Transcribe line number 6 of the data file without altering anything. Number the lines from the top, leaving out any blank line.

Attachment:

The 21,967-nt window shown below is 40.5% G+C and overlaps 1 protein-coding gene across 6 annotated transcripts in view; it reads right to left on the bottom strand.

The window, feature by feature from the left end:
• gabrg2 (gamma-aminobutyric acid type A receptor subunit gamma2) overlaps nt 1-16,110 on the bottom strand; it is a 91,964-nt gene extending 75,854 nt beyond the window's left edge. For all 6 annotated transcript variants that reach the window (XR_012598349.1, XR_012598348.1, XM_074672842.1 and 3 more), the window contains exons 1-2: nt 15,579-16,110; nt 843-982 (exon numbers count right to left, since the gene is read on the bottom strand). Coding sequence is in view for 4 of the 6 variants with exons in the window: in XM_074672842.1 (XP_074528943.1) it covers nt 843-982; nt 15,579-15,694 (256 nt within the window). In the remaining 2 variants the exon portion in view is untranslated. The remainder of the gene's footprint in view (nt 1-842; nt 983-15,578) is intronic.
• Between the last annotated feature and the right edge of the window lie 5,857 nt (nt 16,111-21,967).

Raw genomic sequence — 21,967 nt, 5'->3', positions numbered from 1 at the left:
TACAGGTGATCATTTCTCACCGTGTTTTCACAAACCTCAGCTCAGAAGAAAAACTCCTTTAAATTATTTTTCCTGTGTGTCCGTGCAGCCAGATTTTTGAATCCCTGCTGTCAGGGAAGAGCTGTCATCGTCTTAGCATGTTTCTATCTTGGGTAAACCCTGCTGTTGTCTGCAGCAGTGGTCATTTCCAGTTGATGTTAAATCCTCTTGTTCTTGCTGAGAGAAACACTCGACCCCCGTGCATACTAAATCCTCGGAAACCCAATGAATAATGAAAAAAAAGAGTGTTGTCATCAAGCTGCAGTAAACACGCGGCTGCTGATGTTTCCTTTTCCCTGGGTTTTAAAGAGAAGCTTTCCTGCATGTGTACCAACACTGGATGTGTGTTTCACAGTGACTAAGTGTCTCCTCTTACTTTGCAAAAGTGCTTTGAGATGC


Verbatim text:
TACAGGTGATCATTTCTCACCGTGTTTTCACAAACCTCAGCTCAGAAGAAAAACTCCTTTAAATTATTTTTCCTGTGTGTCCGTGCAGCCAGATTTTTGAATCCCTGCTGTCAGGGAAGAGCTGTCATCGTCTTAGCATGTTTCTATCTTGGGTAAACCCTGCTGTTGTCTGCAGCAGTGGTCATTTCCAGTTGATGTTAAATCCTCTTGTTCTTGCTGAGAGAAACACTCGACCCCCGTGCATACTAAATCCTCGGAAACCCAATGAATAATGAAAAAAAAGAGTGTTGTCATCAAGCTGCAGTAAACACGCGGCTGCTGATGTTTCCTTTTCCCTGGGTTTTAAAGAGAAGCTTTCCTGCATGTGTACCAACACTGGATGTGTGTTTCACAGTGACTAAGTGTCTCCTCTTACTTTGCAAAAGTGCTTTGAGATGC